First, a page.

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Old 09-29-2009, 06:23 PM   #1
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Default "Transfer from primary at first sign of krausen"

So I was googling 2112 and this thread on an alternate brew site came up: The Hop Vine :: View topic - Wyeast 2112 California Lager primary

Apparently there is a "head distiller" from the Cayman Islands telling homebrewers to rack from primary at the first visible sign of fermentation. From what I can tell his reason is to avoid suspension of trub particles in the beer that may interfere with fermentation and taste.

Naturally this goes against everything I've ever learned about homebrew... Is there any science or practice behind this? Are there other people promoting this? It seems to me like that would just be an unnecessary step, and an oxidation and infection risk.


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Old 09-29-2009, 06:27 PM   #2
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Could be the reason Stingray beer is (was?) so awful.


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Old 09-29-2009, 06:34 PM   #3
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That practice is often used in lager brewing and is called a settling tank. I have always been too afraid to pitch first transfer later, but this is what Noonan suggests in "New Lager Brewing".
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Old 09-29-2009, 06:37 PM   #4
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Quote:
Originally Posted by Boerderij_Kabouter View Post
That practice is often used in lager brewing and is called a settling tank. I have always been too afraid to pitch first transfer later, but this is what Noonan suggests in "New Lager Brewing".
The guy recommends it for all beers, though...
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Old 09-29-2009, 06:40 PM   #5
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It would be fine for all beers. Basically it is a way to remove the trub before it can impart flavors to the beer. It would be more beneficial (I think) for lighter lagers, but it wouldn't hurt. I have been considering adding this practice to my brewday, but haven't done it yet.
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Old 09-29-2009, 06:42 PM   #6
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Basically it is like having a conical without having a conical. I could see it being beneficial, but for my tastes it is too much work, and too much risk for any advantages it may have.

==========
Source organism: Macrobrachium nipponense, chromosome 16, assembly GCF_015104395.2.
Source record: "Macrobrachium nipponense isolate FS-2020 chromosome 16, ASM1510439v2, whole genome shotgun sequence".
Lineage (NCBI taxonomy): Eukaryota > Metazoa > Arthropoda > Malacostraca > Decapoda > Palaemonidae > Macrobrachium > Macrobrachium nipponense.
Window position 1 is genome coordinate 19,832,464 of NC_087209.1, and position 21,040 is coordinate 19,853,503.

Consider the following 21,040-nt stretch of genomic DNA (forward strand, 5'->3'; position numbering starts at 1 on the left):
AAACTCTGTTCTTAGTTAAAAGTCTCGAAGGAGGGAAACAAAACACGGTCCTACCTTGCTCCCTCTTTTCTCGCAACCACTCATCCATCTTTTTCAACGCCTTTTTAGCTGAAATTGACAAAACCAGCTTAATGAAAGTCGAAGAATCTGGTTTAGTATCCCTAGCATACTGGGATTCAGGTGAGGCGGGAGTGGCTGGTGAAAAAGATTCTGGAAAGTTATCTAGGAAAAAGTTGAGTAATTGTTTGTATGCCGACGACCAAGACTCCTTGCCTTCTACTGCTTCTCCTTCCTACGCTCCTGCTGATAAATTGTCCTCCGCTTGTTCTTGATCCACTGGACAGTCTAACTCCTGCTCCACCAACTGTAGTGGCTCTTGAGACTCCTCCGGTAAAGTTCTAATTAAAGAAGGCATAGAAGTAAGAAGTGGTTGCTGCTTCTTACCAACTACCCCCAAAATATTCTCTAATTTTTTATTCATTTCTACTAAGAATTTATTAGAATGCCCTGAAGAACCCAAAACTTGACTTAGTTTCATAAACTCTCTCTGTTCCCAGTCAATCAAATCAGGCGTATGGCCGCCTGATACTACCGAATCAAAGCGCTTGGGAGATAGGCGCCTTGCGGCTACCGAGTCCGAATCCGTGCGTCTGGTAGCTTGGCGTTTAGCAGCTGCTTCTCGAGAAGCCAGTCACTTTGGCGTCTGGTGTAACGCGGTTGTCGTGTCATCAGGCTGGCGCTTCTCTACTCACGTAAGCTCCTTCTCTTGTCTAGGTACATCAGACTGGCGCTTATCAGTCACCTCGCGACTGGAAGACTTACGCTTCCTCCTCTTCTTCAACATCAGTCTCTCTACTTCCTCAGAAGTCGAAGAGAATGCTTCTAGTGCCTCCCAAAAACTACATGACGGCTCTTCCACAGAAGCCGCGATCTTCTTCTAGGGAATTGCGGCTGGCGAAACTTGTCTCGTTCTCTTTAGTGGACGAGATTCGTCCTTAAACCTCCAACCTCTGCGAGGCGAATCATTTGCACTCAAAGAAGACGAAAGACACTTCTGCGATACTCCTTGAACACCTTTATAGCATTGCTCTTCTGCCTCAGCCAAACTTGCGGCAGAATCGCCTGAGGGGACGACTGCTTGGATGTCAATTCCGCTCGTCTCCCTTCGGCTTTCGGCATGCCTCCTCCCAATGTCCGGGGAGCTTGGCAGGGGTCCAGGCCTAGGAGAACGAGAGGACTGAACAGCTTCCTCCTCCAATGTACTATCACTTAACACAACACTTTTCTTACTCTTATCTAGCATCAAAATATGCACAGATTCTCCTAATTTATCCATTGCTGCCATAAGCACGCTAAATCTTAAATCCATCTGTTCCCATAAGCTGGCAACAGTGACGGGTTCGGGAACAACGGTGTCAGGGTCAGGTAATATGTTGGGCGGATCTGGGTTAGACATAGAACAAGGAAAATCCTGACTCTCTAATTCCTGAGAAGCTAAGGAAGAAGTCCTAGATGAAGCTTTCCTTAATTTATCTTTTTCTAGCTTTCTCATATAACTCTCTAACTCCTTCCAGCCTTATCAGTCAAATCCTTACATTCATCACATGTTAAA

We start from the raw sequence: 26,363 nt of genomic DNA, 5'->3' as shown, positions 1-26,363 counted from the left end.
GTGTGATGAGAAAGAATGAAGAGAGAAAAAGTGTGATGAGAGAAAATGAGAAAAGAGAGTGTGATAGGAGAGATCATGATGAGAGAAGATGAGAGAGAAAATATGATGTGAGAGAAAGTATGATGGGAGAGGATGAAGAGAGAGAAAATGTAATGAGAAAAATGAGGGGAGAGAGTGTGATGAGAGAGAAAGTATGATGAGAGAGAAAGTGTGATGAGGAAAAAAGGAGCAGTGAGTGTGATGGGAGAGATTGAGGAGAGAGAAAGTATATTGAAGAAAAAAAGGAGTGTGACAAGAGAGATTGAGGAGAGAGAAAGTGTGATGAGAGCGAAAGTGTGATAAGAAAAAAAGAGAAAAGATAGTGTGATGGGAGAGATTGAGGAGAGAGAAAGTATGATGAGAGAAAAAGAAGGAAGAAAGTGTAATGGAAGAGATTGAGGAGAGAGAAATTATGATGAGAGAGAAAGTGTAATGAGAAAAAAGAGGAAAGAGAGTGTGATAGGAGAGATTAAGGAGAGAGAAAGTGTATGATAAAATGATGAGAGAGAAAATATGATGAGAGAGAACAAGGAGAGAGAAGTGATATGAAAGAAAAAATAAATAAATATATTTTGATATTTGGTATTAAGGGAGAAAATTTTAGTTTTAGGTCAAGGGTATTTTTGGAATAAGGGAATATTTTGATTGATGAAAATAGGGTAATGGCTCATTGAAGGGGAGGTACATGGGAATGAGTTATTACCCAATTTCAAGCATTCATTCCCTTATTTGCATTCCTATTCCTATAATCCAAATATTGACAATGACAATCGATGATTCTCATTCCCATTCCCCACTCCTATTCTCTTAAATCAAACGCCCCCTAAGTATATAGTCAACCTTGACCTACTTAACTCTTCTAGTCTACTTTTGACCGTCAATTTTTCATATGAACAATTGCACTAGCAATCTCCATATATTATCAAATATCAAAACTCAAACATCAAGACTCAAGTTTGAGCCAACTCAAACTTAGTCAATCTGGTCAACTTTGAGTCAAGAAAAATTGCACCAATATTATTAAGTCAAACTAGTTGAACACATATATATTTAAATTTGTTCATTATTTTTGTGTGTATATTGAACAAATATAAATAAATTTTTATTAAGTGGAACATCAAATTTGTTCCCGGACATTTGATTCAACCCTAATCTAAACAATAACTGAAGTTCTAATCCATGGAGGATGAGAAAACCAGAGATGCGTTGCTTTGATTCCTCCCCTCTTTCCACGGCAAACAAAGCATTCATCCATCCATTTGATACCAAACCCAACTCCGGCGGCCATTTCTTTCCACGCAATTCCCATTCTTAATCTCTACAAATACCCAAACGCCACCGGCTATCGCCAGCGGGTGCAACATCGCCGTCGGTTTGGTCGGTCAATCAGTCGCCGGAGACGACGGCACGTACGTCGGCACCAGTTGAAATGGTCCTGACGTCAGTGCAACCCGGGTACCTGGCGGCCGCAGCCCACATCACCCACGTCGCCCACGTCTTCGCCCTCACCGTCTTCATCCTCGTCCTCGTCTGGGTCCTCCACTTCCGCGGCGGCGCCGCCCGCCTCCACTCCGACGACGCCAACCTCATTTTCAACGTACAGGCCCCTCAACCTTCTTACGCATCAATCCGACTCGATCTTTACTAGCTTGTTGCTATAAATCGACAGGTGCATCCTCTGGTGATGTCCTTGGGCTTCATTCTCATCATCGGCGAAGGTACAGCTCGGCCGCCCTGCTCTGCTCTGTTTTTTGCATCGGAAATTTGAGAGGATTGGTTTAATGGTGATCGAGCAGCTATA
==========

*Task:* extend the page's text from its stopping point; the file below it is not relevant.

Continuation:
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Old 09-29-2009, 06:42 PM   #7
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Whats the last good beer you've had from the cayman islands? Whats' the last good beer you've made? Take your pick
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Old 09-29-2009, 06:47 PM   #8
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Quote:
Originally Posted by cubbies View Post
Basically it is like having a conical without having a conical.
Exactly. Most homebrewers don't equate the two and then we get in huge arguments about secondary fermentations...

Racking your beer is the same as doing a dump out of a conical, except we have to move the beer, not the trub.
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Old 10-28-2010, 12:58 PM   #9
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Sorry to zombie this, but I'm about to do my first lager and I thought back to this technique I learned about over a year ago.

My question is if I chill the wort down to 52F, pitch two packs of S-23, monitor it over the next few hours until I see krausen forming, at which point I grab the sanitized autosiphon, and rack as carefully as possible into a new fermenter, would this benefit my beer in any discernible way?

Would I still need to transfer it to a third container after fermenting and before lagering?
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Old 10-28-2010, 05:03 PM   #10
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It makes me think of my dopplebocks or imperial stouts - the big ones. I've used a second round of aeration within 24hrs of pitching to provide extra oxygen for fermentation of the extra sugars. I'm wondering if this might relate somehow. I can't imagine the oxygenation resulting in racking after 24, 36 or 48 hours would yield horrible amounts of oxidation flavors.

However, it does seem like a technique that would be style, or even OG dependent. For example, in bocks, stouts, etc. (more robust or bigger beers), they might allow for the possible masking of off flavors, whereas a more delicate style (pilsner, helles, etc.) might be less forgiving with respect to off flavors possibly produced by early racking (oxidation). Additionally, that aeration might benefit higher OG beers early on in the fermentation cycle.

As far as the reason that the trub "gets in the way", i'm not familiar with the mechanics of all that, so i couldn't comment as to whether the absence of trub after 24hrs would be beneficial or not.


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